Where do I start the process of choosing a path for my future? Nothing is as crucial as laying the right foundation, and the Bible gives clear instructions on where to begin. Matthew 6:33 says, “But seek ye first the kingdom of God, and his righteousness; and all these things shall be added unto you.” The verse is familiar, yet it is easy to disregard it when approaching a practical problem like planning your education. Stop and read it again. Really see what it says. Allow it to trigger a shift in your view of the critical task ahead.
According to Jesus, what should we seek first? What should we aim for?
- God’s kingdom—what He wants to do through us to accomplish His purposes.
- God’s righteousness—what He wants to do in us to make us like His Son.
What alternatives to His kingdom and righteousness could we choose as the goal? “All these things.” In the context of Matthew 6, Jesus was discussing physical needs and financial security. He has warned that these legitimate concerns must never be our top priority. Instead, He calls us to put God first and trust our Father to provide for the practical details of these lesser needs.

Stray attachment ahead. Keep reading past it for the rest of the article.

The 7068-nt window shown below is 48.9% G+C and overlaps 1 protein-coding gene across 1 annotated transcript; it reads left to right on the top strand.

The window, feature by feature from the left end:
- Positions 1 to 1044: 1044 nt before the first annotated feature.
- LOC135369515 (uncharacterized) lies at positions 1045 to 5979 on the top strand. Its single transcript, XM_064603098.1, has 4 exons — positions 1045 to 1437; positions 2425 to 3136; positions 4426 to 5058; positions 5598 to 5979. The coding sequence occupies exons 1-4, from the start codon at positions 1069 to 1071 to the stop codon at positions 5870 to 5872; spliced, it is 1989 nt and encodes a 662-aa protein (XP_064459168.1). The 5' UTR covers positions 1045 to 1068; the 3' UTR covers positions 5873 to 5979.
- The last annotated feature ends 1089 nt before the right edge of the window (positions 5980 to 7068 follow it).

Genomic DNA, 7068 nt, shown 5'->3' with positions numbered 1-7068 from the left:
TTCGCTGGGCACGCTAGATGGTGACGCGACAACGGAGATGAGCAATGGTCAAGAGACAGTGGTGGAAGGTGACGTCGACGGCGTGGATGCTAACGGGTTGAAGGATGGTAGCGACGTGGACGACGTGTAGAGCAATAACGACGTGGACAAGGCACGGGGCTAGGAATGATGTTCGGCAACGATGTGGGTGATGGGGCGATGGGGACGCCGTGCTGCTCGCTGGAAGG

How does this verse apply to the search for the correct path of education? God asks us to aim for His will, to make it the bull’s-eye, and to treat everything else—including education—as simply a means to that end. In practical terms, you can apply this verse by choosing to begin with the right question: not How can I get a degree? but What is God calling me to do?
- Focus on your calling, not your career.
- Focus on ministry, not money.
- Focus on growth, not on the degree.
When you do these things, focusing on God’s kingdom, God promises to supply all that you really need.
Once you make this choice, you will be free to see a bigger picture. God has infinite creativity, and He may lead you down a path that has totally unexpected turns. The believer who appreciates this truth will be open to the whole range of exciting possibilities.
B. Understand His Calling for Every Christian
The Bible teaches clearly that God calls every Christian to certain universal responsibilities. We can know that these things are God’s will for us.
Our highest purpose is to glorify God.
- The Father, Son, and Holy Spirit each played His part in providing salvation, and Ephesians 1:3–14 declares that all three united in that great work for the “praise of his glory.” So, our proper response is to bring glory to God in every part of our lives. (See I Corinthians 10:31.)